As a result of such policy, pay for workers in the later 1930s was well above trend. Mr. Ohanian's research documents this. High wages hurt corporate profits and therefore hiring. The unemployed stayed unemployed. "If you had a job you were all right" -- the phrase we all heard as children about the Depression -- really does capture the period.

Why does all this matter today? Because lawmakers are considering new labor legislation containing "card check," which would strengthen organized labor and so its wage demands. Because employees continue to pressure firms to spend on health care, without considering they may be making the company unable to hire an unemployed friend. Piling on public-sector jobs or raising wages may take away jobs in the private sector, directly or indirectly."

Ms. Schlaes hits the nail on the head. In order to avoid a rerun of the failed economic (and social) policy mistakes of the 1930s, we have to acknowledge what worked, and what did not.

Perhaps, before we get to that stage, we should heed Fed Chairman Ben Bernanke's response to a question after his prepared address in Texas this afternoon. When asked how the current economic situation compares with the Great Depression, Bernanke said they are not even close, and not at all comparable at this time. He then continued by reminding us that, prior to and in the Depression:

-unemployment rose to 25%
-money supply fell by 10% per year for several consecutive years
-GNP fell by roughly a quarter
-about 1/3 of the nation's banks failed

We are nowhere near any of those benchmarks. Thus, Ms. Schlaes' important closing paragraph,

"We know that the new administration is going to spend. But how? It can try to figure out a way to do that without hurting the private sector. Or it can just spend, Krugman-wise, and risk repeating the very depression we seek to avoid."

Volatility Measures In Agreement

Today's Wall Street Journal contained an article discussing the VIX's recent and longer-term performance.

Per the article,

"The most popular proxy for market fear is the Chicago Board Options Exchange's Volatility Index, or VIX. It peaked at nearly 81 about two weeks ago, roughly four times its historical average of about 20. Crescendos of fear sometimes mark stock-market bottoms, and on cue, the VIX has fallen sharply since then, and stocks have rallied."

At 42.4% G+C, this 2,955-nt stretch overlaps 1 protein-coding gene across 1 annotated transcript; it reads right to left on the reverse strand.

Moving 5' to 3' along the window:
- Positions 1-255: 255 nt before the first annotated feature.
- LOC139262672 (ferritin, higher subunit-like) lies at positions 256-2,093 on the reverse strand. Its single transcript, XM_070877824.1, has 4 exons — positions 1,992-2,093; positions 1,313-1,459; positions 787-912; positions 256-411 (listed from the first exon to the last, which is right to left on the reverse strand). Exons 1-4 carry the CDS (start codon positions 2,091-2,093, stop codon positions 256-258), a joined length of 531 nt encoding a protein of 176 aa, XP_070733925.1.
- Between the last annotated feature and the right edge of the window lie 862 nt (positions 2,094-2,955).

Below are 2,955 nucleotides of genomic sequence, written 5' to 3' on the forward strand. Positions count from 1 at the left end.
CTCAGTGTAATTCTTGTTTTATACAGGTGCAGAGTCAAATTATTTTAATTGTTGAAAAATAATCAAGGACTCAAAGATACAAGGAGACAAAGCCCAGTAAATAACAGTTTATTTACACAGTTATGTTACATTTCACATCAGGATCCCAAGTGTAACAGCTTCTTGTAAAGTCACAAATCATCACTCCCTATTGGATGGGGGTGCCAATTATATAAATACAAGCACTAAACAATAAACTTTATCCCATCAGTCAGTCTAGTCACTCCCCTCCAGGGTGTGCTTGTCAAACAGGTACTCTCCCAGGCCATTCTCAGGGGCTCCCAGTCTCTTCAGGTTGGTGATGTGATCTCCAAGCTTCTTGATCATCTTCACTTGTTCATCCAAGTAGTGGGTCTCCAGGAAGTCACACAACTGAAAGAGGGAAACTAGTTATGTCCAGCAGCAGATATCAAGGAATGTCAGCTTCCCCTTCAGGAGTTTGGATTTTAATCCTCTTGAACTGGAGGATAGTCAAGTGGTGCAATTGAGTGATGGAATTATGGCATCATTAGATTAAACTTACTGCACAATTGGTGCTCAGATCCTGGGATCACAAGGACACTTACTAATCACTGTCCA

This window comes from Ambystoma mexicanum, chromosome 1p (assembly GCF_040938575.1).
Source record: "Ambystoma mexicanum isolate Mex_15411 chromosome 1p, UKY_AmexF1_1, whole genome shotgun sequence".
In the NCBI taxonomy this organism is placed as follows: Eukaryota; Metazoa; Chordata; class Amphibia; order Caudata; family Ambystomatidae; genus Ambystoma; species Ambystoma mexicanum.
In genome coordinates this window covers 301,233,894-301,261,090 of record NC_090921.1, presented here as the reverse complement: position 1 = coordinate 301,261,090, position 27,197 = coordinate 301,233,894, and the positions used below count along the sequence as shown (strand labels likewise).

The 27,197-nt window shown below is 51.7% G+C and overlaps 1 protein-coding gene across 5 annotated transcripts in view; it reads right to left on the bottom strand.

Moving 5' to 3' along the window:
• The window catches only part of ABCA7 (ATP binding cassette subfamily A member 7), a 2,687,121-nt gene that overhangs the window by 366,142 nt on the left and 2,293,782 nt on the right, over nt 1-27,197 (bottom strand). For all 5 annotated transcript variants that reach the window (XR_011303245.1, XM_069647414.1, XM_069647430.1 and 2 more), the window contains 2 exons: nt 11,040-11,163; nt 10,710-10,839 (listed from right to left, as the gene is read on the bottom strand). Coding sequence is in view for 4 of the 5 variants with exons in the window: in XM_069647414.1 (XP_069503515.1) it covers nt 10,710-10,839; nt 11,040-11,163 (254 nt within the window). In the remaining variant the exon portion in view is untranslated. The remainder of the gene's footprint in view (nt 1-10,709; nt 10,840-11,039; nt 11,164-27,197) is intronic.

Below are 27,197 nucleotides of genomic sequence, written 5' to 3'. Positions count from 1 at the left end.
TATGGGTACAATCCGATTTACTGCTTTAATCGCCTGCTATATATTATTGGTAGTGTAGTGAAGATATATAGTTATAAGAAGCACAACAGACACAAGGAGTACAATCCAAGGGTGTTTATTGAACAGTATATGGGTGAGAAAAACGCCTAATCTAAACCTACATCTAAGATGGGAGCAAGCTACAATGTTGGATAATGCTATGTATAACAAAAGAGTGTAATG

The piece goes on to discuss longer term performance of the series,

"Still, the VIX's closing price Friday of 55.84 was unprecedented before October. Its 50-day moving average, which indicates the trend, is still moving higher; values for days now falling out of the sample were in the 30s. The VIX has exceeded 30, an unusually high level, for the past 54 trading days.

To find volatility so high for so long, one has to look long before the VIX's invention in 1993 by Robert Whaley, now a finance professor at Vanderbilt University.

Christopher Finger, European head of research at RiskMetrics Group, has a model that crunches returns on the Dow Jones Industrial Average into something approaching a VIX going back to 1900. According to his estimates, volatility has hit higher peaks twice since 1900, at the crashes of 1987 and 1929. But in terms of persistently high volatility, only the 1930s were worse than today. Other analysts' models back him up or suggest the current sustained volatility is actually the worst in history."

It's quite comforting to know that our own proprietary volatility measure has displayed the same characteristics. I wrote about the behavior of our own volatility measure in this post in October. As I noted in this passage,

"Seeking historical context, I applied our measure to the S&P500 from 1950 to the present in additional research conducted just last month. That nearby chart shows that the crash of 1987 was even more volatile than our current market situation- so far.

Extending the analysis back to 1928, via the Dow Jones Industrial Average, I found that the market volatility for that crash exceeded even that of 1987.

All of which is to state that the current equity market volatility is the third-highest in 80 years,"

we, too, found what Mr. Finger discovered.
Reviewing the charts I published in the prior, linked post, and the one nearby, I would conclude the same, again, as Mr. Finger, regarding volatility persistence.
While the 1987 crash required several months for volatility to fall to a long-term, healthy value, it fell fairly significantly quite soon after the October crash.
Not so in 1929. In that case, as the chart shows, the decline in volatility was much more gradual.
That's what we are seeing this time, too. In fact, rather than a normal-curve like decline, the current equity market volatility has built a 'shoulder' of fairly constant, high volatility since the second week of last month.
Thus, as I noted to my partner recently, no two market crises are exactly alike.
Despite the rather somber conclusions shared by our volatility measure and the VIX, and another party's extension of a VIX-like volatility measure further back in time, it is, never the less, pleasing for us to see our own findings confirmed by other volatility measures.